As GBV is largely characterized by differentiation between genders, the acts of violence in itself can overlap in definitions. During the process of sampling and reviewing papers, we have also identified several key terms and their established definitions which helped with further identification of literature. The definitions listed in Table 3 are those provided (ad verbatim) by the corresponding institutions. It is important to note that this list serves as guiding definitions found and subsequently used in the iterative search process – it is not an exhaustive or all-encompassing list for the types of sexual violence that individuals may experience. A total of 2653 journal articles were identified on migration and GBV. After the three phases of search, a total of 67 peer-reviewed journal articles and 17 grey literature documents were selected for this review. Most academic articles were taken from WebofScience (WoS) as it was the first database searched. Fewer papers were selected from subsequent databases as results were mostly repeated from WoS. The review process, initial search results and the number of final selected papers from each database can be seen in Fig. 1 below.

Table 3 Definition of Key Terms by United Nations (To appear at the end of Page 11)
Fig. 1
figure 1

Review process and selected records

Overview of studies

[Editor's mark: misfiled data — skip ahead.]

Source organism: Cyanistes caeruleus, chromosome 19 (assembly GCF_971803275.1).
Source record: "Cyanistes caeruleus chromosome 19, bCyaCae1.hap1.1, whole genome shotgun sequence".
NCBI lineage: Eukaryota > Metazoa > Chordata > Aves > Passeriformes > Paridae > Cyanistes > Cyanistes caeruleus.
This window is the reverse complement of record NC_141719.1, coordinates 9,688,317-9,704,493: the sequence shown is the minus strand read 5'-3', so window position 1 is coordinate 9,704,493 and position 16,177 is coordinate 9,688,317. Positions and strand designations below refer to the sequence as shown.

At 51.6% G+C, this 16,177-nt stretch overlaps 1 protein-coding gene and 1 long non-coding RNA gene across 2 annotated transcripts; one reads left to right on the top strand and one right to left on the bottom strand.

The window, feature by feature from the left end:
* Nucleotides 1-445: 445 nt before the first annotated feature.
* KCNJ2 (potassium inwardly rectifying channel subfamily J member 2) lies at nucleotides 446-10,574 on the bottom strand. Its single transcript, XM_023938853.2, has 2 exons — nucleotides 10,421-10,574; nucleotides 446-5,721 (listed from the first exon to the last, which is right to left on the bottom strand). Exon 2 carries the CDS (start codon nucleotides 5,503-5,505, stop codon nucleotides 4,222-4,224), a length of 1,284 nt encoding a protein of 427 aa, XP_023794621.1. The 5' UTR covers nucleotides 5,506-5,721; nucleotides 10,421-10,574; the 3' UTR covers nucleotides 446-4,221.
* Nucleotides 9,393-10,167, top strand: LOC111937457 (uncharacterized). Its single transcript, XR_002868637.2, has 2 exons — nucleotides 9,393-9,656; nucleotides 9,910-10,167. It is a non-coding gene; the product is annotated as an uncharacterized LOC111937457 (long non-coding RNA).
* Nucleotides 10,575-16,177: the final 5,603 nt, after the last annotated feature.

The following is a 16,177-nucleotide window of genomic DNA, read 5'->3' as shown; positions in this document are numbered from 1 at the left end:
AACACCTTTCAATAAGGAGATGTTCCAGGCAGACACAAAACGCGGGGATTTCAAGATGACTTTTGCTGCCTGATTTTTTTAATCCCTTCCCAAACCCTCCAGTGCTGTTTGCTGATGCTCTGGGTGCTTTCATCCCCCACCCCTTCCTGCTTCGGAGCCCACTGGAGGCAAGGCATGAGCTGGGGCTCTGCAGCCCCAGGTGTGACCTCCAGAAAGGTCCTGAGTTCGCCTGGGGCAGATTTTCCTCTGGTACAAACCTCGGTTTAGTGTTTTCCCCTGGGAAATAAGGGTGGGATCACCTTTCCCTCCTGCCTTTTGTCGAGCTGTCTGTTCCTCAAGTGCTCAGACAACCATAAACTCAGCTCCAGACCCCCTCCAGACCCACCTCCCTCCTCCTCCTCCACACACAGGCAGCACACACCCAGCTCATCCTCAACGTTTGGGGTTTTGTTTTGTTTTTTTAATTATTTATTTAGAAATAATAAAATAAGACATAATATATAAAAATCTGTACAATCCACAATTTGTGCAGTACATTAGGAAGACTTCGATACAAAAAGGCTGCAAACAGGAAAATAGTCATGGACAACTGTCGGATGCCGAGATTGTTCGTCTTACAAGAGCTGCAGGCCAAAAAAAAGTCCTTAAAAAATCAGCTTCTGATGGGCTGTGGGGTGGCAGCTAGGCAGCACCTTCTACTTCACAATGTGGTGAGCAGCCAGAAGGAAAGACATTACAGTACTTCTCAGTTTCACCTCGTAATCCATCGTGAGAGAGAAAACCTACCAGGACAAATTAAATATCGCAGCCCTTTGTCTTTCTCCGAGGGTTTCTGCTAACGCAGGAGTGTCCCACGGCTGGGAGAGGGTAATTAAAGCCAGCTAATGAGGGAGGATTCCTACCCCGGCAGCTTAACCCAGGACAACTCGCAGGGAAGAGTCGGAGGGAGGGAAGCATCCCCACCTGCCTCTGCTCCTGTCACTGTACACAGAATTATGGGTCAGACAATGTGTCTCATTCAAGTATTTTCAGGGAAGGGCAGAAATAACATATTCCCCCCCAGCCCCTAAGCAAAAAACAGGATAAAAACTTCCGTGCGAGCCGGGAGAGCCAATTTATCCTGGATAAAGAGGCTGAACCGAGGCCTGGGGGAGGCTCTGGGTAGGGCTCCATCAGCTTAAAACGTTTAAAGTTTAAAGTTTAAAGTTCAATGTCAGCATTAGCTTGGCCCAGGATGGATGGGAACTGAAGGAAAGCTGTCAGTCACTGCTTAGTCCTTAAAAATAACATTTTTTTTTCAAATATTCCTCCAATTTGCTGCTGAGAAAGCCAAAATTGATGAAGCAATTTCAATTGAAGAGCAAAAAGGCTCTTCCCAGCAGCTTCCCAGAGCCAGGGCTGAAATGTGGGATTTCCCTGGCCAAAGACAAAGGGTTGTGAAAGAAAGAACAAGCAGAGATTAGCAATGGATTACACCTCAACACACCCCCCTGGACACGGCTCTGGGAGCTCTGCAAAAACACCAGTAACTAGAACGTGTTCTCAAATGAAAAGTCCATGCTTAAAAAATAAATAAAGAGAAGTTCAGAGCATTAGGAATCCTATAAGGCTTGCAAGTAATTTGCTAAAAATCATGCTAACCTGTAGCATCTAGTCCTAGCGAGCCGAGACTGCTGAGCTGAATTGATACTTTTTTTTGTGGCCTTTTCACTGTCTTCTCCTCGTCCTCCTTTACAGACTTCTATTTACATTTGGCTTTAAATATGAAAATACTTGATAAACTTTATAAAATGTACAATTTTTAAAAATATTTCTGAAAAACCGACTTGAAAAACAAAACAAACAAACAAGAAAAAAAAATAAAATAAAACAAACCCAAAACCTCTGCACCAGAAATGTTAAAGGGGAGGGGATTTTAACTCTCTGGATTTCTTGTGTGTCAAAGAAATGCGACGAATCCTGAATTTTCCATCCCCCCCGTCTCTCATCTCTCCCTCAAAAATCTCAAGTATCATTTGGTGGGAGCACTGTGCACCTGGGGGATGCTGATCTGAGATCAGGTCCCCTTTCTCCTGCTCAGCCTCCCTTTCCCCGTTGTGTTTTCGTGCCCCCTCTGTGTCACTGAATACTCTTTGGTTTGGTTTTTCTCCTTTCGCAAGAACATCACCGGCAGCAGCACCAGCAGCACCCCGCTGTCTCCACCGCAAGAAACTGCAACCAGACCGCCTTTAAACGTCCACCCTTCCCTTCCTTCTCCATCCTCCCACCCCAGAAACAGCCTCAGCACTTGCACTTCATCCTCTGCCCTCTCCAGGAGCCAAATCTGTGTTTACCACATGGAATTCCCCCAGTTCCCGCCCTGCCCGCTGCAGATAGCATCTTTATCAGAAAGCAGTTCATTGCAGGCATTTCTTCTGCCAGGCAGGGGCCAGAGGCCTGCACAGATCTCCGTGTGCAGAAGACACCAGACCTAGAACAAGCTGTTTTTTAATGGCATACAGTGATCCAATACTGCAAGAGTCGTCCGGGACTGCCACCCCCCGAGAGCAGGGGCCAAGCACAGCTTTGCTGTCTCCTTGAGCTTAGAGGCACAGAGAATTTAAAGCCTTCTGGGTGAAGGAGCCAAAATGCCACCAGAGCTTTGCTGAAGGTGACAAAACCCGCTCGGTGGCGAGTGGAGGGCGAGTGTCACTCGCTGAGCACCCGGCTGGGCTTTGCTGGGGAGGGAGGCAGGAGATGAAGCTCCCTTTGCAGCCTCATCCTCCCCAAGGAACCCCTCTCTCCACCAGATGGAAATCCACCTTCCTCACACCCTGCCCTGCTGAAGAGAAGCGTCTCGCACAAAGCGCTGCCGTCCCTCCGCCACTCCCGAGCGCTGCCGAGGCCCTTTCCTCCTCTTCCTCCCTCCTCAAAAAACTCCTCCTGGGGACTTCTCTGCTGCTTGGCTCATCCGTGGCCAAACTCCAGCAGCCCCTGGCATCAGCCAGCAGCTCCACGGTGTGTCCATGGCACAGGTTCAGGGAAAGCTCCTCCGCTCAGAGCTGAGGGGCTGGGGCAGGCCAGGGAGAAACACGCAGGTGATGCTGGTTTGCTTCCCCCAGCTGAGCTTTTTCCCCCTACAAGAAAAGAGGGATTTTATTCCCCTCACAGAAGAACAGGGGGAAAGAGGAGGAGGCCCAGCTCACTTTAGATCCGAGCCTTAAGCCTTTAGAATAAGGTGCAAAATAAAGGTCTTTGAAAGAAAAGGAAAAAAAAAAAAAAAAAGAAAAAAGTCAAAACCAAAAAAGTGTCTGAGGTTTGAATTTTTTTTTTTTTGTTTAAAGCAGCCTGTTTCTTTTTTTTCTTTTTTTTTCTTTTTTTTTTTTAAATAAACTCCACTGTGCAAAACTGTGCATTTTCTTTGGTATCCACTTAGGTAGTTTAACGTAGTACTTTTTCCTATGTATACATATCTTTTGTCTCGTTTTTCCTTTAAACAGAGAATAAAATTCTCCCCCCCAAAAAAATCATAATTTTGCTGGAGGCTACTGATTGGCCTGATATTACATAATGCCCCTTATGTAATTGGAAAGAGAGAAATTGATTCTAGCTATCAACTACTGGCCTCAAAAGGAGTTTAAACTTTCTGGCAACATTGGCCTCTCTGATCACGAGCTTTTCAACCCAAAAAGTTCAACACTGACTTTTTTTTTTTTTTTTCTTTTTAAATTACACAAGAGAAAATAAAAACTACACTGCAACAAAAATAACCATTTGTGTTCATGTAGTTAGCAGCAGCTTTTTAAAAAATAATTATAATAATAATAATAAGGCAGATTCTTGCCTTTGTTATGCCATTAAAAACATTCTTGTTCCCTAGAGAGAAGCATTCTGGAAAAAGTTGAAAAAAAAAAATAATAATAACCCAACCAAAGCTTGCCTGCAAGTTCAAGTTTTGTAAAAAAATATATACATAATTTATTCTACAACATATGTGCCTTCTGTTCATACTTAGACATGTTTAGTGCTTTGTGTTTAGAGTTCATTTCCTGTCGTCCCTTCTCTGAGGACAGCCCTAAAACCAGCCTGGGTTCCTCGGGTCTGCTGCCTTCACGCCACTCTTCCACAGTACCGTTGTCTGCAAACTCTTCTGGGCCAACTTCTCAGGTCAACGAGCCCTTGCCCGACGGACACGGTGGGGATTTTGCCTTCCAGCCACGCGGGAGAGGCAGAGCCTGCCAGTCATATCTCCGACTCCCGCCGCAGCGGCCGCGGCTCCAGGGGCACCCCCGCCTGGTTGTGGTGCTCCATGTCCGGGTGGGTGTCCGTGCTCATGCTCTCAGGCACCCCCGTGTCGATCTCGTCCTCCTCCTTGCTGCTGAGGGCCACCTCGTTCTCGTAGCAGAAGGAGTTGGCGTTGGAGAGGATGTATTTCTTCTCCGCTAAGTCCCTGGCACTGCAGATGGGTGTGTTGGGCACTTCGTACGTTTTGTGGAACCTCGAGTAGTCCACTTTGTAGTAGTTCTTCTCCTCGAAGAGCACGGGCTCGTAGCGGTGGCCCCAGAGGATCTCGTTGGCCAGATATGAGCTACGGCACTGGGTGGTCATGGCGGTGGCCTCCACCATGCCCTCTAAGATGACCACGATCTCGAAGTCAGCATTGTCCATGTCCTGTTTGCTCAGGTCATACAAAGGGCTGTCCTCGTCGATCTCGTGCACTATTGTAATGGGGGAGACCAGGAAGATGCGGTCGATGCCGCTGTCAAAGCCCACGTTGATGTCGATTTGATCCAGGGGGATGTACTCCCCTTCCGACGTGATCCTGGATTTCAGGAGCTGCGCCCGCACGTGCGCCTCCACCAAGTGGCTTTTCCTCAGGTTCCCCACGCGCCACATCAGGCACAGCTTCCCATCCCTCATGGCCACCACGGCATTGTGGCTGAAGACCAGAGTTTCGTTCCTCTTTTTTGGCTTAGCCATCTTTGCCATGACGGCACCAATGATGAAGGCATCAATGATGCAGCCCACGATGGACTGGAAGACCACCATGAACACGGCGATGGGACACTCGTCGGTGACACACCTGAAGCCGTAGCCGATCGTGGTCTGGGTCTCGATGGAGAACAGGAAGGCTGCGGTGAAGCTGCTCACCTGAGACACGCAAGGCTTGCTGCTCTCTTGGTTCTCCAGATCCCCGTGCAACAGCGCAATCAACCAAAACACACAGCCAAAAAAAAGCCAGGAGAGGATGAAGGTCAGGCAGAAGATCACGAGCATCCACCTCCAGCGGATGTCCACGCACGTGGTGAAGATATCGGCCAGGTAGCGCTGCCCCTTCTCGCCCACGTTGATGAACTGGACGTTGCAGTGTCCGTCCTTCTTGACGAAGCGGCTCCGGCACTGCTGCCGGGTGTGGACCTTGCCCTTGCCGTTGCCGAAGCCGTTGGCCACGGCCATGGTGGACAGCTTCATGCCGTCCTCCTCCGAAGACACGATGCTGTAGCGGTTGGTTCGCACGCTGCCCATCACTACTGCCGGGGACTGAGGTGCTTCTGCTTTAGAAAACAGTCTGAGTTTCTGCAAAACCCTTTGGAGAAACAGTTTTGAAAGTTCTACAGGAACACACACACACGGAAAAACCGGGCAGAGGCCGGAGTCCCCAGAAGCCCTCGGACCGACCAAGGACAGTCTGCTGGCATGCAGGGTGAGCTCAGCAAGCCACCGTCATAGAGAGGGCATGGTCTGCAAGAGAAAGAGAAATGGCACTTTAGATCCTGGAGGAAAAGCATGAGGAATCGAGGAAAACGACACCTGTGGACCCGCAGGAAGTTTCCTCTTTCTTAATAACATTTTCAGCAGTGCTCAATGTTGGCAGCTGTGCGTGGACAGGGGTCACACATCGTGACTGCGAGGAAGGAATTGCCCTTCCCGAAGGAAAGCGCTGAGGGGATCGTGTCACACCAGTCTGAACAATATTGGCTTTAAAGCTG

Table 4 below shows the geographical coverage of the studies included in the review. As only papers in English were selected due to accessibility of databases and language knowledge, this review is arguably limited in geographic coverage. However, our methodology was unable to assess the degree of under-representation of non-English reporting regions.

Table 4 No. of studies selected, by region of GBV occurrence or data collection (excluding 4 policy documents and two review documents)

Table 5 shows the number of studies focusing on different groups of migrants. The majority of studies were focused on forcibly displaced migrants. However, through the review we have identified that there is a lack of data on refugees living outside camps, asylum-seekers, and other irregular migrants.

Table 5 No. of studies selected, by migrant type (excluding 4 policy documents)

Existing statistics on quantitative data collection

Regarding existing quantitative data on GBV – UNHCR publishes microdata containing GBV-related variables in their Protection Monitoring data collected by fieldworkers [16]. These variables include prevalence of sexual harassment, exploitation, rape, and transactional sex. Similarly, the Mixed Migration Centre publishes regular trend reports with data collected on GBV prevalence and characteristics [17] – although the microdata is not yet available for viewing, an interactive data portal [18] has also been launched.Footnote 1 The European Union (EU) agency for Fundamental Rights (FRA) collects and publishes data on violence against women within the EU, where survey data can be differentiated between immigrants and local residents [19]. For minors, United Nations Children’s Fund (UNICEF) collects and publishes data in situation reports on GBV and child migrants. UNICEF’s Multiple Indicator Cluster Surveys (MICS) include variables related to sexual harassment and violence from migrant children that can be useful in GBV research [20]. Within the Asia-Pacific region, The Economic and Social Commission for Asia and the Pacific (UN ESCAP) publishes data on prevalence of sexual violence within its data explorer – although this data does not focus on migrants specifically, it may be useful as a tool for comparison on migrants’ GBV prevalence in origin and host countries [21].